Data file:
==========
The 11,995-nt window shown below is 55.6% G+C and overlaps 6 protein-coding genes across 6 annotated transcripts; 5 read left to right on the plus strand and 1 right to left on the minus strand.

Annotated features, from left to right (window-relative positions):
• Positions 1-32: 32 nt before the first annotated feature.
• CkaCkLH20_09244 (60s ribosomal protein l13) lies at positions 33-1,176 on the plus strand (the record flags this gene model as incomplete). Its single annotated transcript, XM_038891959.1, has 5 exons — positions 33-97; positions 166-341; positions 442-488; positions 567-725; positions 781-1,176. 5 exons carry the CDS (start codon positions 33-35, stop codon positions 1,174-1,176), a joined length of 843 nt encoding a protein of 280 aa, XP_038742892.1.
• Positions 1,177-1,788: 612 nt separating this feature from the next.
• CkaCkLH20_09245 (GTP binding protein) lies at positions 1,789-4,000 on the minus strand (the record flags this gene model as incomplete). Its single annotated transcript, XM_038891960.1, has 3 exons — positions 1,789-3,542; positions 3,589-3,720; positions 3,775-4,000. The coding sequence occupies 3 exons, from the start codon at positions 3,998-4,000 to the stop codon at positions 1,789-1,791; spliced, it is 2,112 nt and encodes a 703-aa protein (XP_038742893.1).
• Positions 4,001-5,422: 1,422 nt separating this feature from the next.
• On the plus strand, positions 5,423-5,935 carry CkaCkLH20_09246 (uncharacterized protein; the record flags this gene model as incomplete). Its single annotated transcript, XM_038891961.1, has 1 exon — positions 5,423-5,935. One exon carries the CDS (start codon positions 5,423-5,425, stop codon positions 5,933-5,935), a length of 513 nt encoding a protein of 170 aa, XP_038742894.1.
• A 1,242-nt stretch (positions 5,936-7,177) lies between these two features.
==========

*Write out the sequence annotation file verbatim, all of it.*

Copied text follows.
The 11,995-nt window shown below is 55.6% G+C and overlaps 6 protein-coding genes across 6 annotated transcripts; 5 read left to right on the plus strand and 1 right to left on the minus strand.

Annotated features, from left to right (window-relative positions):
• Positions 1-32: 32 nt before the first annotated feature.
• CkaCkLH20_09244 (60s ribosomal protein l13) lies at positions 33-1,176 on the plus strand (the record flags this gene model as incomplete). Its single annotated transcript, XM_038891959.1, has 5 exons — positions 33-97; positions 166-341; positions 442-488; positions 567-725; positions 781-1,176. 5 exons carry the CDS (start codon positions 33-35, stop codon positions 1,174-1,176), a joined length of 843 nt encoding a protein of 280 aa, XP_038742892.1.
• Positions 1,177-1,788: 612 nt separating this feature from the next.
• CkaCkLH20_09245 (GTP binding protein) lies at positions 1,789-4,000 on the minus strand (the record flags this gene model as incomplete). Its single annotated transcript, XM_038891960.1, has 3 exons — positions 1,789-3,542; positions 3,589-3,720; positions 3,775-4,000. The coding sequence occupies 3 exons, from the start codon at positions 3,998-4,000 to the stop codon at positions 1,789-1,791; spliced, it is 2,112 nt and encodes a 703-aa protein (XP_038742893.1).
• Positions 4,001-5,422: 1,422 nt separating this feature from the next.
• On the plus strand, positions 5,423-5,935 carry CkaCkLH20_09246 (uncharacterized protein; the record flags this gene model as incomplete). Its single annotated transcript, XM_038891961.1, has 1 exon — positions 5,423-5,935. One exon carries the CDS (start codon positions 5,423-5,425, stop codon positions 5,933-5,935), a length of 513 nt encoding a protein of 170 aa, XP_038742894.1.
• A 1,242-nt stretch (positions 5,936-7,177) lies between these two features.